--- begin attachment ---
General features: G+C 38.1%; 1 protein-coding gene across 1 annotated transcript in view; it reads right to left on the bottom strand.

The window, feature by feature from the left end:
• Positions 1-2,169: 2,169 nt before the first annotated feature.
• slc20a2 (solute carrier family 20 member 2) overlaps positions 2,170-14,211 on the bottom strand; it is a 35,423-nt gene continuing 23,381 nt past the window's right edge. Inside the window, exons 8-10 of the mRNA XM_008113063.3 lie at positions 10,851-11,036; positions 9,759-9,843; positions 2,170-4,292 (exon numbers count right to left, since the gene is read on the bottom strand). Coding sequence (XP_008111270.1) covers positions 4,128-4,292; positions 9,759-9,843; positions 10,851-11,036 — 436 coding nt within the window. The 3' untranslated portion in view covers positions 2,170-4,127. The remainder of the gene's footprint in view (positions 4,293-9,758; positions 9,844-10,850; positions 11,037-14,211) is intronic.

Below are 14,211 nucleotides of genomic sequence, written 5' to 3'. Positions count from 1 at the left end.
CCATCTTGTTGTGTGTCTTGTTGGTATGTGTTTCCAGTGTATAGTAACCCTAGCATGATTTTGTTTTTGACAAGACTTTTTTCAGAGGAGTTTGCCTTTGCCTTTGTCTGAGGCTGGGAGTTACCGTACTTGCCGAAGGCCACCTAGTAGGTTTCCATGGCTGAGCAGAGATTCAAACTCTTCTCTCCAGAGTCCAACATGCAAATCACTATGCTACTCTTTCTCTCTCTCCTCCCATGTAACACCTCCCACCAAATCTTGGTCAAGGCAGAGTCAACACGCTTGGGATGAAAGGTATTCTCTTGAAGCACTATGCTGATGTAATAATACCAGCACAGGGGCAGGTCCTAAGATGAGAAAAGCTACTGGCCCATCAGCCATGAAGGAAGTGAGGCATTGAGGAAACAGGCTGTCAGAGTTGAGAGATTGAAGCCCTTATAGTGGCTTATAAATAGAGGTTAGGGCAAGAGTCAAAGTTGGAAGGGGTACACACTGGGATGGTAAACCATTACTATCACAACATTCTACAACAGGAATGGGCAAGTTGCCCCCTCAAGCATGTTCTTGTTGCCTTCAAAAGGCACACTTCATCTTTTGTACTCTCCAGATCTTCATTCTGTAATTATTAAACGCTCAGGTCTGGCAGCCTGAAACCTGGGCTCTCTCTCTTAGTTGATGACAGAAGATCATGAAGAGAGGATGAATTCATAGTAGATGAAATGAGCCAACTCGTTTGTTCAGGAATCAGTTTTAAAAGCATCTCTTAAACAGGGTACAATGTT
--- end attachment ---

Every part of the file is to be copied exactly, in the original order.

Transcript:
General features: G+C 38.1%; 1 protein-coding gene across 1 annotated transcript in view; it reads right to left on the bottom strand.

The window, feature by feature from the left end:
• Positions 1-2,169: 2,169 nt before the first annotated feature.
• slc20a2 (solute carrier family 20 member 2) overlaps positions 2,170-14,211 on the bottom strand; it is a 35,423-nt gene continuing 23,381 nt past the window's right edge. Inside the window, exons 8-10 of the mRNA XM_008113063.3 lie at positions 10,851-11,036; positions 9,759-9,843; positions 2,170-4,292 (exon numbers count right to left, since the gene is read on the bottom strand). Coding sequence (XP_008111270.1) covers positions 4,128-4,292; positions 9,759-9,843; positions 10,851-11,036 — 436 coding nt within the window. The 3' untranslated portion in view covers positions 2,170-4,127. The remainder of the gene's footprint in view (positions 4,293-9,758; positions 9,844-10,850; positions 11,037-14,211) is intronic.

Below are 14,211 nucleotides of genomic sequence, written 5' to 3'. Positions count from 1 at the left end.
CCATCTTGTTGTGTGTCTTGTTGGTATGTGTTTCCAGTGTATAGTAACCCTAGCATGATTTTGTTTTTGACAAGACTTTTTTCAGAGGAGTTTGCCTTTGCCTTTGTCTGAGGCTGGGAGTTACCGTACTTGCCGAAGGCCACCTAGTAGGTTTCCATGGCTGAGCAGAGATTCAAACTCTTCTCTCCAGAGTCCAACATGCAAATCACTATGCTACTCTTTCTCTCTCTCCTCCCATGTAACACCTCCCACCAAATCTTGGTCAAGGCAGAGTCAACACGCTTGGGATGAAAGGTATTCTCTTGAAGCACTATGCTGATGTAATAATACCAGCACAGGGGCAGGTCCTAAGATGAGAAAAGCTACTGGCCCATCAGCCATGAAGGAAGTGAGGCATTGAGGAAACAGGCTGTCAGAGTTGAGAGATTGAAGCCCTTATAGTGGCTTATAAATAGAGGTTAGGGCAAGAGTCAAAGTTGGAAGGGGTACACACTGGGATGGTAAACCATTACTATCACAACATTCTACAACAGGAATGGGCAAGTTGCCCCCTCAAGCATGTTCTTGTTGCCTTCAAAAGGCACACTTCATCTTTTGTACTCTCCAGATCTTCATTCTGTAATTATTAAACGCTCAGGTCTGGCAGCCTGAAACCTGGGCTCTCTCTCTTAGTTGATGACAGAAGATCATGAAGAGAGGATGAATTCATAGTAGATGAAATGAGCCAACTCGTTTGTTCAGGAATCAGTTTTAAAAGCATCTCTTAAACAGGGTACAATGTT